Have you had any regrets in your long career and were there things that you are really proud of?
I have no regrets because this life has given me everything. I did a job that I loved. I played football at the highest level, then I started coaching. I made a lot of sacrifices but I have always loved this job. I’m just as excited about it as when I started. It’s a sport I’ve always been in love with and I’m still here despite my age. I am young at heart and I feel strong.
My biggest achievement has been to move Napoli from Serie C to Serie A and the UEFA Cup, all in three years. They spent three years in football heaven. The people there have so much enthusiasm and they live and breathe football. I feel lucky because I have done the job that I have always loved and I don’t regret anything that I have done.
You have coached hundreds of players over the past 40 years. With whom have you had a privileged relationship and who have marked you the most?
I can’t tell you how many coaches and players I get along with really well and still call me. It would be a long list (Laughs). I have coached great players like Andrea Pirlo and Miroslav Klose, who have played four World Cups and who is the competition’s all-time top scorer. I had a great relationship with him. He was a brilliant and intelligent player. In Naples, I worked with Marek Hamsik and Ezequiel Lavezzi, to name just two. How could I choose just one name when I have always gotten along well with so many players?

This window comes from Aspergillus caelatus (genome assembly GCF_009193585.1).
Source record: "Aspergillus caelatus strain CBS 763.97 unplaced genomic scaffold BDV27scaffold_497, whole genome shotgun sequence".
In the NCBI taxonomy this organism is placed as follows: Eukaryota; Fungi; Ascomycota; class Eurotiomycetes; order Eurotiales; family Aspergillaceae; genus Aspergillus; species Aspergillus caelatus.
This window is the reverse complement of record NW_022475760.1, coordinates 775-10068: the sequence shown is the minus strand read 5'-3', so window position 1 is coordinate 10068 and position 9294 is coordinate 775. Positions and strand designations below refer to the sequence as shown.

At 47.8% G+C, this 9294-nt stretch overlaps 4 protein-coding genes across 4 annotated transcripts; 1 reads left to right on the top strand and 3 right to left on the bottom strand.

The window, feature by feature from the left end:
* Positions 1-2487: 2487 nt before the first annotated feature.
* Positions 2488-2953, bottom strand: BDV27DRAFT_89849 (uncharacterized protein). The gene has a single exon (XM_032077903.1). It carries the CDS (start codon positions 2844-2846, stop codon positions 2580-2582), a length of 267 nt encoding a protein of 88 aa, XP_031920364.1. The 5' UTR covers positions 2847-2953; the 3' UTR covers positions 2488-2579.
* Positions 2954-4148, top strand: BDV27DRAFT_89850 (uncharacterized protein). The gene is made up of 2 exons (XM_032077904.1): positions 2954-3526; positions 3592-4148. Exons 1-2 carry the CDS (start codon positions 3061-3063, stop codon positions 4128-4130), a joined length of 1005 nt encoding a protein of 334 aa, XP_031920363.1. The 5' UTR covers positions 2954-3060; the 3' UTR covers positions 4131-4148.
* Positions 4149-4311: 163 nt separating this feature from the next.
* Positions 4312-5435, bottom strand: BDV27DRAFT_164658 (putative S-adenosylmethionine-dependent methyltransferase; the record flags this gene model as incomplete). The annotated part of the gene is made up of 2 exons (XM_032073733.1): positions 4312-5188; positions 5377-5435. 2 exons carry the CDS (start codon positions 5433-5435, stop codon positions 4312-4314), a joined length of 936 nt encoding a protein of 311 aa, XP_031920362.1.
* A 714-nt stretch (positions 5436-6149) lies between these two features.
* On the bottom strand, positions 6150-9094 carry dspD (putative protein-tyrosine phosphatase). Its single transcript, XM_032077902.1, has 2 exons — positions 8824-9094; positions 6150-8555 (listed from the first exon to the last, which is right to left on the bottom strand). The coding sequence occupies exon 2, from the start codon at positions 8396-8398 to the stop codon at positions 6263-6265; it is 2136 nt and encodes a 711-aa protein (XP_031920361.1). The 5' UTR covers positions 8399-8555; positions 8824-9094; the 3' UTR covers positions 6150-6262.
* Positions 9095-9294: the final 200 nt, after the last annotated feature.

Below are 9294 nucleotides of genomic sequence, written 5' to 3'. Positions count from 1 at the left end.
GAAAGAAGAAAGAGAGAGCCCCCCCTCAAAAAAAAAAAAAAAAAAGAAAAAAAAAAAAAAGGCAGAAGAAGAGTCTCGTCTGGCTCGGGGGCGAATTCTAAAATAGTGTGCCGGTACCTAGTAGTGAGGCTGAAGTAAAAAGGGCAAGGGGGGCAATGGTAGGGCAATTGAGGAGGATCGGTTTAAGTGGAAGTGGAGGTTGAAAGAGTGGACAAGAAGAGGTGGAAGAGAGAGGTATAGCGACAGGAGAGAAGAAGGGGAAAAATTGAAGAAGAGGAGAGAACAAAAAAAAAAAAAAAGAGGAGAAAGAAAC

Your father was a winegrower. No doubt it looks like you get better with age, like a fine wine. Do you feel that every experience you have had has made you a better coach?
If you have a good foundation and master each process, you are bound to end up with a good wine. And if you keep a good bottle, the older the wine, the better. I can’t say the same about myself. It is not for me to judge who I am and what I have done. I’m going to let others do this, like I always have. My parents were humble people and they taught me to keep my feet on the ground because the best is yet to come, because tomorrow will be better than yesterday.
I have always been a positive thinker. I am a positive person. I don’t hold a grudge and always look forward to it. I don’t like to talk about the past, even though experience is vital in our work, and if I get this far improving day by day, it’s all because of the past. But I work every day. I watch the matches. I talk to other coaches and keep up to date with physical preparation. Football is constantly evolving and you have to keep up with innovations. Otherwise, you won’t stay at the top. This is what I have done so far.
You left home and started your football odyssey 60 years ago. Do you have any idea where and when this might end?
It’s always been my life. My passion will die with me because I was born with a ball in my hands. I love the ball. It has been with me all my life and it has given me immense satisfaction.